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The Putin summit may backfire on Biden

The biggest risk Biden faces won’t come during the Putin summit. It’ll possibly come right afterward.

Peace activists wearing masks of Russian President Vladimir Putin and US President Joe Biden pose with mock nuclear missiles on January 29, 2021, in Berlin.
John Macdougall/AFP/Getty Images

President Joe Biden has made it clear that he’s meeting with Russian President Vladimir Putin on Wednesday to do two things: to “decide where it’s in our mutual interest, in the interest of the world, to cooperate, and see if we can do that,” and in “the areas where we don’t agree, make it clear what the red lines are.”

That may sound good, but experts warn Biden is setting himself up for potential failure.

That’s because setting “red lines” that can’t be crossed (or else) with an unpredictable leader such as Putin is a risky move. Should Putin later cross one of Biden’s red lines — perhaps by allowing prominent dissident Alexei Navalny to die in prison, or by letting Russian cybercriminals (or his own spies) conduct another cyberattack on either the US government or our private sector — it would be an embarrassing slap in the face to the American president.

“I’m worried about the humiliation afterward. It could be a real political hit to President Biden,” said Heather Conley, senior vice president for Europe, Eurasia, and the Arctic at the Center for Strategic and International Studies think tank in Washington, DC.

Even more dangerous, though, is the potential that Biden could feel pressured to respond forcefully, having all but promised to do so. Although such a move may be justified, it would foil Biden’s goal of better relations with Russia, leaving them to plumb new depths.

All told, the Biden-Putin summit may offer more risk than reward.

“Putin is predictably unpredictable”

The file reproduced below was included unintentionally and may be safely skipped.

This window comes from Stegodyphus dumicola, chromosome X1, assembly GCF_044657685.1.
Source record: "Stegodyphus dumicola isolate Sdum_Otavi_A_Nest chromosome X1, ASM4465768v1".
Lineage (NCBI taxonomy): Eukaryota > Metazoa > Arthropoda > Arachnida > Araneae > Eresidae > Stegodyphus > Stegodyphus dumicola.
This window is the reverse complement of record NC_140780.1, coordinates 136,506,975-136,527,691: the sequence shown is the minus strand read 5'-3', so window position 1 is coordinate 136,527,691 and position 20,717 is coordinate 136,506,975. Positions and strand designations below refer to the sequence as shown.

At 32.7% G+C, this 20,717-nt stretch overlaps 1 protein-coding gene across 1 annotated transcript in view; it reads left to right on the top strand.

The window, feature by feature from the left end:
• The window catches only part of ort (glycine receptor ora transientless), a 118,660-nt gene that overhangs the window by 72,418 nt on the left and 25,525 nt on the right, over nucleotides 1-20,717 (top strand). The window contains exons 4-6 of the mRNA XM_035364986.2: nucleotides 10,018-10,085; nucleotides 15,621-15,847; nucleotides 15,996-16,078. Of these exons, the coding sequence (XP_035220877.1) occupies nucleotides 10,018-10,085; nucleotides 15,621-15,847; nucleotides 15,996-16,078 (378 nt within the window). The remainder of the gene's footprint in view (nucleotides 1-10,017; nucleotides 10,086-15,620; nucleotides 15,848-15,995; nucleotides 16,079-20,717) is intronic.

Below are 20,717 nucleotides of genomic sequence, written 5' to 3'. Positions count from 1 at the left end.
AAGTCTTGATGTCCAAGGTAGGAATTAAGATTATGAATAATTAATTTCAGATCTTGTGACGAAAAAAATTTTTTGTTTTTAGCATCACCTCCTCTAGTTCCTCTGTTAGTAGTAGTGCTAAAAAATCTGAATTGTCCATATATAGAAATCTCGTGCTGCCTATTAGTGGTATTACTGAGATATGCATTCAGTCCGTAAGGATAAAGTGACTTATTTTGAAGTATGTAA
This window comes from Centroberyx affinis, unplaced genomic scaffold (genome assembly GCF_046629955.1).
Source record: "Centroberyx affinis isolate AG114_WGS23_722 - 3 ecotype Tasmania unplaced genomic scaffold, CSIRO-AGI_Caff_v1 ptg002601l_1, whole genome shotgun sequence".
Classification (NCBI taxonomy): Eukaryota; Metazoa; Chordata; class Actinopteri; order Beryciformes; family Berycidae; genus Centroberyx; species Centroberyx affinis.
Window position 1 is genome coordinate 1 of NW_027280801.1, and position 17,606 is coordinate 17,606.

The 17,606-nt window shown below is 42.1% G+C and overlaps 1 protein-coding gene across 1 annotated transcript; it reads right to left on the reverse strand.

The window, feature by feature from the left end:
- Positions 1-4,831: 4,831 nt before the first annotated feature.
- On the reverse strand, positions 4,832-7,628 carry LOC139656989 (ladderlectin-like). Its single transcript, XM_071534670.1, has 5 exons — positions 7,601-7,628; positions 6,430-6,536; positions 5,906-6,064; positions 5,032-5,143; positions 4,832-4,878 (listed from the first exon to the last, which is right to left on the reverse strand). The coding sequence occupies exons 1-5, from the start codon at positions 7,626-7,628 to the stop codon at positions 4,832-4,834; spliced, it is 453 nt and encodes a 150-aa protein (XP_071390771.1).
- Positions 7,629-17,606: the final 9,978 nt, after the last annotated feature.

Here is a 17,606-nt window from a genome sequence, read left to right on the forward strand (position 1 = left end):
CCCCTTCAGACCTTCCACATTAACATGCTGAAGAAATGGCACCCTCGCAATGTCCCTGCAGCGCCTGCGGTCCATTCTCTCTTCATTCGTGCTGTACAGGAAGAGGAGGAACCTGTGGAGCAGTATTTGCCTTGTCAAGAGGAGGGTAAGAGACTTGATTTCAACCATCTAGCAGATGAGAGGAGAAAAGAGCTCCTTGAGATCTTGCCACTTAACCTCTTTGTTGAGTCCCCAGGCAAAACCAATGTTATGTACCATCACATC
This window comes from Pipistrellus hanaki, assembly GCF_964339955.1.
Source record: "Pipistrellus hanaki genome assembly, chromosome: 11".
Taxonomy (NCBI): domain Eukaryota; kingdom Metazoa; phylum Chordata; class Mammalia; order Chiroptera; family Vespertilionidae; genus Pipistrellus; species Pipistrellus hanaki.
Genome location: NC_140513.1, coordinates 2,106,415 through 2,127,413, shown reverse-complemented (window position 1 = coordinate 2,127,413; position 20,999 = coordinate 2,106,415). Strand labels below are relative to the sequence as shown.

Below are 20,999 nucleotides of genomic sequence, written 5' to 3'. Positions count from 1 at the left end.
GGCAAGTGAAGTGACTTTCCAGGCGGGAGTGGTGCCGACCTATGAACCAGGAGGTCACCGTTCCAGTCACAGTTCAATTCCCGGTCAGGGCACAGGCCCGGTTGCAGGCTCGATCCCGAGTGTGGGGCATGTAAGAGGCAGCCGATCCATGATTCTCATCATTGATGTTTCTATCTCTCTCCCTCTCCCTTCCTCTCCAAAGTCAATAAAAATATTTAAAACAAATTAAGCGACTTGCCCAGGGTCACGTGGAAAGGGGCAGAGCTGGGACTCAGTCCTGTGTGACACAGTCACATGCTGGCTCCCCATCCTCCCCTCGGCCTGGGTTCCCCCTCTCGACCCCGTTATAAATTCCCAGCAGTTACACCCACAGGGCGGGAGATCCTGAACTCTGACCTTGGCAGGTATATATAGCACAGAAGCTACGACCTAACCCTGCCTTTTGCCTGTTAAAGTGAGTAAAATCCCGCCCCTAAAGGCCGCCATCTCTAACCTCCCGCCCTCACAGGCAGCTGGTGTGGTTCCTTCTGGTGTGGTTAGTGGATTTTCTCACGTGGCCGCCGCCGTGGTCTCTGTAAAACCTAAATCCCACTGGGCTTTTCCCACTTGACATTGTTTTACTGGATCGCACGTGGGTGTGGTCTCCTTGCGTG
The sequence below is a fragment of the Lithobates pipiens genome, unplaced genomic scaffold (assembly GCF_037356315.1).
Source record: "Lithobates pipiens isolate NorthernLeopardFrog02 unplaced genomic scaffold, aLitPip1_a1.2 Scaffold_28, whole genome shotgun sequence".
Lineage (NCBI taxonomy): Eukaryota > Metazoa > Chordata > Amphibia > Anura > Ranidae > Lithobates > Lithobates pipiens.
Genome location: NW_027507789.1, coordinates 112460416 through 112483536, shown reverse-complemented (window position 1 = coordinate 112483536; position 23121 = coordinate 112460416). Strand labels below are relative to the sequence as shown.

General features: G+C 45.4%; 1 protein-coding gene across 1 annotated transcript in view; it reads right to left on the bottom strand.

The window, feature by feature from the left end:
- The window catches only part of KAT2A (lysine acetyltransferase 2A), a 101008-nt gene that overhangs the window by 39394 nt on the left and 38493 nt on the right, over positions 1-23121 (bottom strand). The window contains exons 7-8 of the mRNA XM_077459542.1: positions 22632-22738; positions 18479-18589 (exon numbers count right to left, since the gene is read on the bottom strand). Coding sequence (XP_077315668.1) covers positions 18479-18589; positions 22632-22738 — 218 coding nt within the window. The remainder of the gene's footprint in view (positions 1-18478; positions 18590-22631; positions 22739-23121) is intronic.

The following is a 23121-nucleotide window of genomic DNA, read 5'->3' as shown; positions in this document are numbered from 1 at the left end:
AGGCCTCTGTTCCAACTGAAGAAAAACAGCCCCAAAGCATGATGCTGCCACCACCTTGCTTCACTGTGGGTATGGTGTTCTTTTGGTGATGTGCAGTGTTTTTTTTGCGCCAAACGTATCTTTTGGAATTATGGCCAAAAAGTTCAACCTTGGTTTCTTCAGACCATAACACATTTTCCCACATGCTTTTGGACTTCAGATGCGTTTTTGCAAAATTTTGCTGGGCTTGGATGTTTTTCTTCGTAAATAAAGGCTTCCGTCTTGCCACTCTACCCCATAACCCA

In multiple calls with Putin, Biden has stated he wants the US and Russia to enter “a stable and predictable relationship.” It’s unclear what, precisely, that means, but most experts interpret the line as the administration saying it wants Putin to stop targeting America and its Western allies.

Over the last decade, Russia has, among other things, interfered in US and European elections, annexed Crimea, invaded part of Ukraine, foiled US military objectives in Syria, and potentially put bounties on American troops in Afghanistan.

That’s why Biden’s main mission in Switzerland is to tell Putin to knock it off, and instead find ways to rebuild trust with the US. As an example of what that relationship could look like, the administration continuously points to how the two countries recently extended the New START treaty for five years.

The problem is that it takes two people to build a “stable and predictable relationship,” and it doesn’t seem like Putin wants to do that.

“Putin is predictably unpredictable,” said James Goldgeier, a senior visiting fellow at the Brookings Institution in Washington, DC. “He wants to keep the pressure on and provoke the West” in part to deflect from his failures at home, such as his inability to quash Russia’s coronavirus outbreak.

What’s more, Putin knows Biden would rather focus on dealing with China than with Russia, which gives the autocrat all the more incentive to seek attention with bold actions.